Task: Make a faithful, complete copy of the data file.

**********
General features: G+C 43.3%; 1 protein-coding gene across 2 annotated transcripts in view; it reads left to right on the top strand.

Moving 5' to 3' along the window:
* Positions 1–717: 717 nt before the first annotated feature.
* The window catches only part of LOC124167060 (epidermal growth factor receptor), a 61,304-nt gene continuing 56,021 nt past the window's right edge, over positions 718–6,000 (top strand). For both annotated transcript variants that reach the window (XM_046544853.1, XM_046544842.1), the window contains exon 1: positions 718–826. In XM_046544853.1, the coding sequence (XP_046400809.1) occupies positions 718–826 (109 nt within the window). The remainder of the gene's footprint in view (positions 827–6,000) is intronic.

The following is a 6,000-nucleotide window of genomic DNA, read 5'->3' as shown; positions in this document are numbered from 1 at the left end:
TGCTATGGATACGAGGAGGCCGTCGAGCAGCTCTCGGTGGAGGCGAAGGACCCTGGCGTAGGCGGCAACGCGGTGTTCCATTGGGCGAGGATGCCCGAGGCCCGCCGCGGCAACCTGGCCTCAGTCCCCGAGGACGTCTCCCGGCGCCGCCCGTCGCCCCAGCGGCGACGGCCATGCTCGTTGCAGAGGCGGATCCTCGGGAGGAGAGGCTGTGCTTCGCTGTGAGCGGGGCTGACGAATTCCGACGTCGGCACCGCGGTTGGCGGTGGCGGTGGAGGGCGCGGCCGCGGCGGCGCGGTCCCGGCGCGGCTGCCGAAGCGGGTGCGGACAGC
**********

General features: G+C 43.3%; 1 protein-coding gene across 2 annotated transcripts in view; it reads left to right on the top strand.

Moving 5' to 3' along the window:
* Positions 1–717: 717 nt before the first annotated feature.
* The window catches only part of LOC124167060 (epidermal growth factor receptor), a 61,304-nt gene continuing 56,021 nt past the window's right edge, over positions 718–6,000 (top strand). For both annotated transcript variants that reach the window (XM_046544853.1, XM_046544842.1), the window contains exon 1: positions 718–826. In XM_046544853.1, the coding sequence (XP_046400809.1) occupies positions 718–826 (109 nt within the window). The remainder of the gene's footprint in view (positions 827–6,000) is intronic.

The following is a 6,000-nucleotide window of genomic DNA, read 5'->3' as shown; positions in this document are numbered from 1 at the left end:
TGCTATGGATACGAGGAGGCCGTCGAGCAGCTCTCGGTGGAGGCGAAGGACCCTGGCGTAGGCGGCAACGCGGTGTTCCATTGGGCGAGGATGCCCGAGGCCCGCCGCGGCAACCTGGCCTCAGTCCCCGAGGACGTCTCCCGGCGCCGCCCGTCGCCCCAGCGGCGACGGCCATGCTCGTTGCAGAGGCGGATCCTCGGGAGGAGAGGCTGTGCTTCGCTGTGAGCGGGGCTGACGAATTCCGACGTCGGCACCGCGGTTGGCGGTGGCGGTGGAGGGCGCGGCCGCGGCGGCGCGGTCCCGGCGCGGCTGCCGAAGCGGGTGCGGACAGC